UF President Kent Fuchs sent an email to staff this weekend, alerting them that National Policy Institute President Richard Spencer, who made an appearance at the Charlottesville event, could speak at the university next month.
Emerson did not attend UF, but knows many who did after he worked as part of the Obama campaign on campus in 2008. He vowed to take UF to court.
Cameron Padgett, a Spencer supporter who was organizing the campus event in Gainesville, was told of the university's decision by an Associated Press reporter on Wednesday.
While condemning violence and promising to "get rid of anyone that thinks that that's OK", he said he believed there was a "very good chance" that James Fields, who has been charged with the murder of Ms Heyer after allegedly driving his auto into crowds of anti-racism protestors, would be cleared of murder. The University of Florida should reconsider, work with the state to create a responsible security plan and let Spencer decide whether he wants to meet those requirements. She said the document Padgett signed was a preliminary estimate for facility costs, not a rental contract.
In a letter posted to Facebook following the violence in Charlottesville, the University of Florida's president said Spencer is planning an event the college. A federal judge ruled the speech had to go on, based onFirst Amendment grounds.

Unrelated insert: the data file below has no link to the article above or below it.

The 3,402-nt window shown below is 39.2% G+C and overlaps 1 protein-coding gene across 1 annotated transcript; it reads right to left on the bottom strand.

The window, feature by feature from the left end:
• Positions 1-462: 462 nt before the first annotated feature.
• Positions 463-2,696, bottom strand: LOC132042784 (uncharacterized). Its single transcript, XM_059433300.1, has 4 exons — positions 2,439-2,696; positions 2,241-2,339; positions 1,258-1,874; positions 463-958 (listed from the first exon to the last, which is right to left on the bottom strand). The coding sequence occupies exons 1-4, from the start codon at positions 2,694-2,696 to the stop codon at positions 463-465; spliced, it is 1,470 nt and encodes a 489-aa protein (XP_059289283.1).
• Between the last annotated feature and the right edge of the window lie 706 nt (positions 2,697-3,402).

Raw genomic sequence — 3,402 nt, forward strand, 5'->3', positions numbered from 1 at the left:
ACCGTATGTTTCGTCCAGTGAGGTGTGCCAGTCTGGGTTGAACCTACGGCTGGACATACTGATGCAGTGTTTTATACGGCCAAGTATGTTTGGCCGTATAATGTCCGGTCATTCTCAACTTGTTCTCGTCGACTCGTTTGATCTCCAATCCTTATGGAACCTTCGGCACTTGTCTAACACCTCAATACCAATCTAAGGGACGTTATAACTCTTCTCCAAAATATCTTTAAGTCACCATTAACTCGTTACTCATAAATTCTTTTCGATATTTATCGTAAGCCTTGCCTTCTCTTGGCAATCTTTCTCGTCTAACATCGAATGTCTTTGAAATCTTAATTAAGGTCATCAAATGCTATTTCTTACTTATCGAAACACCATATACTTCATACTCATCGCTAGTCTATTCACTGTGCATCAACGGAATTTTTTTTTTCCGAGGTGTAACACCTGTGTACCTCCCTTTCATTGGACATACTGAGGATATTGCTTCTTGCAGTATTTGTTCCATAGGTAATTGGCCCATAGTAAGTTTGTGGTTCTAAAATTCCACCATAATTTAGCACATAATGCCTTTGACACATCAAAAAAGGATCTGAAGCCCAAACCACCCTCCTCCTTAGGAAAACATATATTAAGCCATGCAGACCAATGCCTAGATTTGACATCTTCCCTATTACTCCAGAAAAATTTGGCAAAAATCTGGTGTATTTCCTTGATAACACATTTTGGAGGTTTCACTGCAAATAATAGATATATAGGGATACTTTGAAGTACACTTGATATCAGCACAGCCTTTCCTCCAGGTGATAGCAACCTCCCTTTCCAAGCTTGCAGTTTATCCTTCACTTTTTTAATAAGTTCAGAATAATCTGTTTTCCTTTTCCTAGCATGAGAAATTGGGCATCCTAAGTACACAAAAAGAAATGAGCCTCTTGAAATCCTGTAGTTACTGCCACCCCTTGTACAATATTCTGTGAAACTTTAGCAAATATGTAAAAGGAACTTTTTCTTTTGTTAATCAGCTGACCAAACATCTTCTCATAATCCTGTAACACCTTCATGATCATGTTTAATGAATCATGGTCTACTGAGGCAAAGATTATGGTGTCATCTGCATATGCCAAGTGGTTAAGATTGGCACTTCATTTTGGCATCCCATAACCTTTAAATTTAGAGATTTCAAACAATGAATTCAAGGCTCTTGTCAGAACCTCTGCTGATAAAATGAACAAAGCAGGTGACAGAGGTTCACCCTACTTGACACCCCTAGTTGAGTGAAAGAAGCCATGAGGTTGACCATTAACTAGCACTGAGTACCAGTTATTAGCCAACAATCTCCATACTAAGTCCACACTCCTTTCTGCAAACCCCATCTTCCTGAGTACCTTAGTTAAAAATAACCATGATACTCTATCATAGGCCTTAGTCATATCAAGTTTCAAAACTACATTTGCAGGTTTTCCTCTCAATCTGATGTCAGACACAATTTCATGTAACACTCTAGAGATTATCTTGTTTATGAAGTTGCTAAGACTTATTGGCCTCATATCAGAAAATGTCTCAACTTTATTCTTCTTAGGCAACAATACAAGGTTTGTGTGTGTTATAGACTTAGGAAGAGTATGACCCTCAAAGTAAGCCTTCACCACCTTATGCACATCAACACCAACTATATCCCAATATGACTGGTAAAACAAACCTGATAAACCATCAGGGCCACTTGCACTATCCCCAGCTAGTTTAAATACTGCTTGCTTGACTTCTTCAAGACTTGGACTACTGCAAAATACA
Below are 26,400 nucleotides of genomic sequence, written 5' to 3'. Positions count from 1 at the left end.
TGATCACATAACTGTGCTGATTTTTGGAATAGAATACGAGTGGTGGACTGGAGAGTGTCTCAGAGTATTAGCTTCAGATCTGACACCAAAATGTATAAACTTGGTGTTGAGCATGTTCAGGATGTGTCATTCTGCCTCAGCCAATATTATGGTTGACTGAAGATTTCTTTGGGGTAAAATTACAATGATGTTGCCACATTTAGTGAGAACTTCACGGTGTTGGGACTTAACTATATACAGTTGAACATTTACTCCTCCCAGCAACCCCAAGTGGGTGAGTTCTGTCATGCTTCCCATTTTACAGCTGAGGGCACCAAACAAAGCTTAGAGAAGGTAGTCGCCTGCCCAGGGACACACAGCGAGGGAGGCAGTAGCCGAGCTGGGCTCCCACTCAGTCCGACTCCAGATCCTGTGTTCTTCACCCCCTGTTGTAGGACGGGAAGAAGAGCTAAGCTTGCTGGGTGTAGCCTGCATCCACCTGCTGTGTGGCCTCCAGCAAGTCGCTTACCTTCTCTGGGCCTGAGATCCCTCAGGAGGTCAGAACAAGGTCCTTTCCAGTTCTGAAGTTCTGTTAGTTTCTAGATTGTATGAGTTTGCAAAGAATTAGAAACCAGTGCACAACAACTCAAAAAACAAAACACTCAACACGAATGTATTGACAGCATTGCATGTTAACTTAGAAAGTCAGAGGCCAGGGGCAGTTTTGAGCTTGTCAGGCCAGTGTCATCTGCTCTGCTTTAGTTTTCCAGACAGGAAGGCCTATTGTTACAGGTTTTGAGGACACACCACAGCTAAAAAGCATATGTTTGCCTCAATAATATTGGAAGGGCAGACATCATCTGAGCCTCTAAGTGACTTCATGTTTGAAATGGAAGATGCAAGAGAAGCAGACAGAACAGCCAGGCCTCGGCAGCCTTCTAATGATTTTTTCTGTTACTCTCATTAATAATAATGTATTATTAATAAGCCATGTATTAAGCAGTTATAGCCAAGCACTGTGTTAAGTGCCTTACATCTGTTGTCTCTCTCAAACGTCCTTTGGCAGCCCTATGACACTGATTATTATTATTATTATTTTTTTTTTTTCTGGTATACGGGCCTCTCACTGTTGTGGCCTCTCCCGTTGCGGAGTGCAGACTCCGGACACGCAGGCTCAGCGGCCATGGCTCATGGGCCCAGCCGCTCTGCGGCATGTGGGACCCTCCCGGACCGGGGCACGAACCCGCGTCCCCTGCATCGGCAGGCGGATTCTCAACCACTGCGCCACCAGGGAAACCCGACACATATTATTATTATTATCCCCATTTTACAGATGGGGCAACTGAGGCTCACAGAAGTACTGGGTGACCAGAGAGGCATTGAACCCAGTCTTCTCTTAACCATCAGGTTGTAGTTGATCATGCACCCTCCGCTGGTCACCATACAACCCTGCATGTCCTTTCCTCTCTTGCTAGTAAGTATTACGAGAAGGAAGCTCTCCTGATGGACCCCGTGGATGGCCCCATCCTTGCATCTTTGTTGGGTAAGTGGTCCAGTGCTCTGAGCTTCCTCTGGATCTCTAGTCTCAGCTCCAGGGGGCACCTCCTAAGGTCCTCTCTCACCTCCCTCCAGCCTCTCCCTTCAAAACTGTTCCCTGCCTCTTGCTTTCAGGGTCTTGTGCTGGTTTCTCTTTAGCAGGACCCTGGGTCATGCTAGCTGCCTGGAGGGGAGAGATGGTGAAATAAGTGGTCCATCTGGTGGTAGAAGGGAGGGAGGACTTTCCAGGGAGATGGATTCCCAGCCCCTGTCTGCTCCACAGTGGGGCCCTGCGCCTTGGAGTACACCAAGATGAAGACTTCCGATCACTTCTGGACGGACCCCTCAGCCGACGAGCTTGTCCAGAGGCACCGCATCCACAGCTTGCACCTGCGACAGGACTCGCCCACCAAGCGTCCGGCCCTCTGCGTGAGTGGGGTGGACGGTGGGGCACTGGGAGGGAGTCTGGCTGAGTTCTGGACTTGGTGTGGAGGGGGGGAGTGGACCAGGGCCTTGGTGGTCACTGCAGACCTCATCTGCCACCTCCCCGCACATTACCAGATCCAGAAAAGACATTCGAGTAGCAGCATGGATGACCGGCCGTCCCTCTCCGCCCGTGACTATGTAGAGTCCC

He agrees, free speech, even racist, hate speech, is protected under the First Amendment, but in this case, the university has the right to turn Spencer away.
UF History student Ebony Love, 21, said the fight is not over and the community must stay vigilant. "The University of Florida remains unwaveringly dedicated to free speech and the spirit of public discourse".
"The likelihood of violence and potential injury - not the words or ideas - has caused us to take this action", Fuchs wrote.
Richard Spencer, a leader of the white nationalist movement, is angling to get an invite to speak at his alma mater, the University of Chicago, according to emails released Saturday.
Robert Shibley, executive director of the Foundation for Individual Rights in Education, recently told NPR's Camila Domonoske he believes the latest incidents of schools canceling the alt-right events for safety reasons may be hard to defend, given the events were weeks away. Heather Heyer, 32, was killed when a rally participant ran his auto into a group of counter-protesters she was part of. He was photographed at the rally behind a shield bearing the emblem of the white nationalist Vanguard America, though the group denied he was a member.
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